At the same time, AMLO has refused to define Israel’s actions as genocidal. His stance has not pleased Palestine supporters. Does he carry neutrality too far? Given that his term of office ends in three months, his position is unlikely to change. It will be up to Claudia Sheinbaum to take a firmer and clearer stand.

The Mexico City-born activist and scholar Aracely Cortés-Galán has been organizing support in Mexico for the people of Palestine for some 20 years now. As a feminist, she’s been particularly interested in the role of women in resistance movements. In a 2019 book, Aracely explores how Israel’s involvement in the militarization of Mexico has contributed to deaths in her own country. We first talked with Aracely in December 2021 and here we update that interview.

What does the Palestinian solidarity movement in Mexico look like, and how did it get started?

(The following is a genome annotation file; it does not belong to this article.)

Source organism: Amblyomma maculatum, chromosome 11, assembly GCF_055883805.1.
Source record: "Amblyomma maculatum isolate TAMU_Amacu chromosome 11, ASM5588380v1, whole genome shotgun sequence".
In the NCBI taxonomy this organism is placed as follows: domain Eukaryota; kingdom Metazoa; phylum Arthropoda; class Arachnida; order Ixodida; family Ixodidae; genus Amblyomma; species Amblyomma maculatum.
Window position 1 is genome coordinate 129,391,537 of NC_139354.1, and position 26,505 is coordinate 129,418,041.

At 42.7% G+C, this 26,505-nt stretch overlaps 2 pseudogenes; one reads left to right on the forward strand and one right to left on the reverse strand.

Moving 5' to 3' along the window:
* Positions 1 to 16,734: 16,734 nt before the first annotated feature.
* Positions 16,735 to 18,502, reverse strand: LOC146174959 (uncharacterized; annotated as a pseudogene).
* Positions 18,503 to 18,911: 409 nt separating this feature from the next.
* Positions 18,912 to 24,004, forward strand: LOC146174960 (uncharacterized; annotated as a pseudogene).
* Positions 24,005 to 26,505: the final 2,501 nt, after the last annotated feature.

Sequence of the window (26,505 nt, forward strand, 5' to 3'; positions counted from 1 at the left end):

Support for Palestine has been centered around the Coordinadora de Solidaridad con Palestina, CORSOPAL, a group working to end Israel’s occupation of Palestine and help Palestine become an independent state.

I became a student activist in 1985 after the government in Mexico gave a horribly inadequate response to a major earthquake. The only silver lining: The government’s poor response sparked all sorts of militant action. From the student movement, I graduated to socialism and internationalism. I worked on solidarity with Cuba and in opposition to the Gulf War and learned that Israel was intervening on the wrong side of struggles in South Africa, Argentina, and many other parts of the world. And that road led me, and many others, to Palestine. CORSOPAL started up in 2000.

After the events of October 7 and the ensuing decimation of the Palestinian people and the leveling of Gaza, the movement caught fire. The Palestinian cause has generated empathy because what happens in Palestine in one way or another reflects the different forms of oppression that exist in the world.